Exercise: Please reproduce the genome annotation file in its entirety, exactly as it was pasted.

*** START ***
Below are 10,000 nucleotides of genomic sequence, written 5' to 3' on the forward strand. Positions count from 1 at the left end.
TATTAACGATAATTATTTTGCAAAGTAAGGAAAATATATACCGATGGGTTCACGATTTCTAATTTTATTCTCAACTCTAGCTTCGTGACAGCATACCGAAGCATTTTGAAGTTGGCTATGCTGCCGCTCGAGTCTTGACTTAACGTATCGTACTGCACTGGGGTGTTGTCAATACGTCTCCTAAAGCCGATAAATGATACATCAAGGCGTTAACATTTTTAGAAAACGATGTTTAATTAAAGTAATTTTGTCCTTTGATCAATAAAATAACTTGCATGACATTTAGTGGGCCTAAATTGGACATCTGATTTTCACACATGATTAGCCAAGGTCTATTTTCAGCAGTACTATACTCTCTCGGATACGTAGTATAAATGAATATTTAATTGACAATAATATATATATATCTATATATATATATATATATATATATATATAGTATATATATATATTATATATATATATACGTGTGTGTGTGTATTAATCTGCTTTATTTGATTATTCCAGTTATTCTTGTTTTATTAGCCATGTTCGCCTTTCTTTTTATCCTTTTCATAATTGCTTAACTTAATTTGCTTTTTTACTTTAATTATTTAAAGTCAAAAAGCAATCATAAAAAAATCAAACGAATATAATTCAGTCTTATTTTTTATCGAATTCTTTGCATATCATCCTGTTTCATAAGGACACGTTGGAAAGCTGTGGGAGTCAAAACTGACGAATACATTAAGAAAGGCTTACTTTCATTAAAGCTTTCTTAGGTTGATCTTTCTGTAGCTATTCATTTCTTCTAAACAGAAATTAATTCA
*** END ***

Below are 10,000 nucleotides of genomic sequence, written 5' to 3' on the forward strand. Positions count from 1 at the left end.
TATTAACGATAATTATTTTGCAAAGTAAGGAAAATATATACCGATGGGTTCACGATTTCTAATTTTATTCTCAACTCTAGCTTCGTGACAGCATACCGAAGCATTTTGAAGTTGGCTATGCTGCCGCTCGAGTCTTGACTTAACGTATCGTACTGCACTGGGGTGTTGTCAATACGTCTCCTAAAGCCGATAAATGATACATCAAGGCGTTAACATTTTTAGAAAACGATGTTTAATTAAAGTAATTTTGTCCTTTGATCAATAAAATAACTTGCATGACATTTAGTGGGCCTAAATTGGACATCTGATTTTCACACATGATTAGCCAAGGTCTATTTTCAGCAGTACTATACTCTCTCGGATACGTAGTATAAATGAATATTTAATTGACAATAATATATATATATCTATATATATATATATATATATATATATATAGTATATATATATATTATATATATATATACGTGTGTGTGTGTATTAATCTGCTTTATTTGATTATTCCAGTTATTCTTGTTTTATTAGCCATGTTCGCCTTTCTTTTTATCCTTTTCATAATTGCTTAACTTAATTTGCTTTTTTACTTTAATTATTTAAAGTCAAAAAGCAATCATAAAAAAATCAAACGAATATAATTCAGTCTTATTTTTTATCGAATTCTTTGCATATCATCCTGTTTCATAAGGACACGTTGGAAAGCTGTGGGAGTCAAAACTGACGAATACATTAAGAAAGGCTTACTTTCATTAAAGCTTTCTTAGGTTGATCTTTCTGTAGCTATTCATTTCTTCTAAACAGAAATTAATTCA